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Capitalists or Cronyists?

Scott Galloway@profgalloway

Published on April 10, 2020

7-min read

Lenin said nothing can happen for decades, and then decades can happen in weeks. Yes, a pandemic pulls the future forward, and there’s a lot to learn. Another phenomenon that forms rain clouds of perspective is, wait for it … death. Or, specifically, being close to it.

My father is approaching 90, recently divorced (for the fourth time), and spends his days watching replays of Maple Leafs games and abusing Xanax. His affinity for Xanies is a feature, not a bug, since at the end of your life “long-term effects” lose meaning. He’s near the end, exceptionally intelligent, and high. In sum, he’s my Yoda.

Our calls are mostly me yelling short questions (“HOW ARE THE LEAFS LOOKING FOR NEXT YEAR?”) and waiting for something profound in return. Occasionally he delivers.

“You must unlearn what you have learned!”

Just kidding, Yoda did actually say that. But when I asked him what he thinks makes America different, he said:

“America is a terrible place to be stupid.”

That’s why he immigrated here. A pillar of capitalism is you can’t reward the winners without punishing the losers. I worry our government has been co-opted by the wealthy and is focused on protecting the previous generation of winners, even if it means reducing future generations’ ability to win. Aren’t we borrowing against our children’s prosperity to protect the wealth of the top 10, if not 1, percent?

In Depression-era Scotland, my dad was physically abused by his father. His mother spent the money he sent home from the Royal Navy on whiskey and cigarettes. He took a huge risk and came to America. My mom took a similar risk, leaving her two youngest siblings in an orphanage (her mom and dad had both died in their early fifties), and bought a ticket on a steamship. She had a small suitcase and 110 quid that she hid in both socks. Why? Because they wanted to work their asses off and be rewarded for the risks they were willing to take. This is capitalism, a beacon of hope for people who are smart, hard working, and comfortable with risk, promising a greater share of the spoils than those who are not.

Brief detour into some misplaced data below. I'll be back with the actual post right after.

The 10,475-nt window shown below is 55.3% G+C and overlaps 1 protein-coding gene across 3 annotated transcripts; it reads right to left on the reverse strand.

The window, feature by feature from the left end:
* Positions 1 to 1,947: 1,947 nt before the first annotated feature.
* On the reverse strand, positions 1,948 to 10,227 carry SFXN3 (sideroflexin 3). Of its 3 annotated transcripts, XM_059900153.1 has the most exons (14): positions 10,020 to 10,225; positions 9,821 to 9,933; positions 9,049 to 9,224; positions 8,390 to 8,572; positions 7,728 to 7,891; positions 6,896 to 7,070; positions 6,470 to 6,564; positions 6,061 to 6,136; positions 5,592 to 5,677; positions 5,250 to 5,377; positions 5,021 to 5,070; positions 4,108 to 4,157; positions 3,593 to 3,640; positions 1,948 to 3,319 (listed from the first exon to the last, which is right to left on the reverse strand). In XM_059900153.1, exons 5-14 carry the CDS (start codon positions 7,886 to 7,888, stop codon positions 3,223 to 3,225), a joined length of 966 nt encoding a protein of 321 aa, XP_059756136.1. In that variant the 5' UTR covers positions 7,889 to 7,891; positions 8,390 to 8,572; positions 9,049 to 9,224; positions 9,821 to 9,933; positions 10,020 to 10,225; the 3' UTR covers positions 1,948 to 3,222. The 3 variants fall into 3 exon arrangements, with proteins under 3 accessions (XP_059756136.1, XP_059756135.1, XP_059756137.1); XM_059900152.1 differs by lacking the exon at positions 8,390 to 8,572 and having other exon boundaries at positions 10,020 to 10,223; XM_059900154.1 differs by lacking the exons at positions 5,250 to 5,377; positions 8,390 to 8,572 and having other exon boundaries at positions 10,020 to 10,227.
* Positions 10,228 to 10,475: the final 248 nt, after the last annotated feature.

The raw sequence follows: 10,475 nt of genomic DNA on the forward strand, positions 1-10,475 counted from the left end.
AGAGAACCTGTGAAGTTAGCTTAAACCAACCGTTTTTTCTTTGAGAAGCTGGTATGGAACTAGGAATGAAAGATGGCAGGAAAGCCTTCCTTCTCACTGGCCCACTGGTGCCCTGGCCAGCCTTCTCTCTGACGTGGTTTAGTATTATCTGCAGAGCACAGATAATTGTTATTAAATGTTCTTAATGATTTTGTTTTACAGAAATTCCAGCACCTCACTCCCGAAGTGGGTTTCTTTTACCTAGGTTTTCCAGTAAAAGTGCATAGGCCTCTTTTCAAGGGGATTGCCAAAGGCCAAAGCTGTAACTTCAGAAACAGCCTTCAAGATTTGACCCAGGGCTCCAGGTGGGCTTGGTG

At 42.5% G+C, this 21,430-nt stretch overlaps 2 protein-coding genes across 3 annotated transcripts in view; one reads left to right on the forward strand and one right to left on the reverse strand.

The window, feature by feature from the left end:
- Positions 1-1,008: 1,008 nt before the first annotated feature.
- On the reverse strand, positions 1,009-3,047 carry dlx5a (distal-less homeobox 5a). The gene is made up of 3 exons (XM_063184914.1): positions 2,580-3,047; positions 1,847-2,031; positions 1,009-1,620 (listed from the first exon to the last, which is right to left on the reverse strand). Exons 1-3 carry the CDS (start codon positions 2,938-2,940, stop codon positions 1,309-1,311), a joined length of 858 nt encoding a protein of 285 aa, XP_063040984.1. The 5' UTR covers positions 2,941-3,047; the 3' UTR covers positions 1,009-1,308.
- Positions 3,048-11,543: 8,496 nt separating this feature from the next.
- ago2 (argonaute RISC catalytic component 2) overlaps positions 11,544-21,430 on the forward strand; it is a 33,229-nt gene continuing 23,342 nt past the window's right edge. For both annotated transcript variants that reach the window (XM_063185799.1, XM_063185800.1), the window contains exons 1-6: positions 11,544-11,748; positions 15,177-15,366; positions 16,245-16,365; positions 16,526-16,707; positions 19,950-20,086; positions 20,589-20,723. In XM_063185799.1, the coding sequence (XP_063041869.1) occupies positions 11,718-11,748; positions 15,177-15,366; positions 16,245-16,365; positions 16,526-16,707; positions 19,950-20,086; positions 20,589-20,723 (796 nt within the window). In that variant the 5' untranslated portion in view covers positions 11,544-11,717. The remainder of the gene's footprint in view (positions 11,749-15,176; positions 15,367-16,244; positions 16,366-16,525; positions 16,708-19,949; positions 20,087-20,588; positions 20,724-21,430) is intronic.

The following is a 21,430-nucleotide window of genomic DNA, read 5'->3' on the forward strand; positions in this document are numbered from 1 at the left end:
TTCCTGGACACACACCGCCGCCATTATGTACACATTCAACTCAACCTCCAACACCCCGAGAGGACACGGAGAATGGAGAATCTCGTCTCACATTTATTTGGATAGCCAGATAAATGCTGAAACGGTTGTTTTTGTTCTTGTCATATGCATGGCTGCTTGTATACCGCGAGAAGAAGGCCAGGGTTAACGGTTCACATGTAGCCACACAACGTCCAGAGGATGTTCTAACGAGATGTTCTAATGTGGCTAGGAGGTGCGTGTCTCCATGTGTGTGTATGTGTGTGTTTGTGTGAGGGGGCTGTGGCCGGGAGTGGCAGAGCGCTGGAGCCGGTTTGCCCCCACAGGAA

However, no more. Modern-day “capitalism” in America is to flatten the risk curve for people who already have money, by borrowing from future generations with debt-fueled bailouts for companies. We have consciously decided to reduce the downside for the wealthy, thereby limiting the upside for future generations.

CNBC guest: Equity holders deserve to get wiped out.
CNBC host: Why does anybody deserve to get wiped out in a crisis like this? This is a natural disaster, why does anybody deserve to get wiped out? Wouldn’t that be immoral in and of itself?

“Immoral,” here we go. Morality for CNBC, and the current administration, is not capitalism but the worst type of socialism, cronyism. Rugged individualism and capitalism on the way up, privatizing the gains — and then socialism/cronyism on the way down as we socialize the losses with bailouts.

Red Envelope

In 1999, the firm I co-founded, Red Envelope, was drafting an S-1 in anticipation of an IPO. At 31, I stood to register $30-60 million on the IPO. The bursting of the bubble damaged us, but the injuries weren’t fatal, and we were the only retail IPO of 2002. In 2008, a longshoreman strike left all our holiday merchandise hostage on a cargo ship 8 miles off the shores of the port of Long Beach. Then, as the credit crisis began to take hold, a prescient analyst at Wells Fargo decided to pull our credit facility. Within 90 days we were Chapter 11. That event, combined with divorce, reduced my net worth 97%.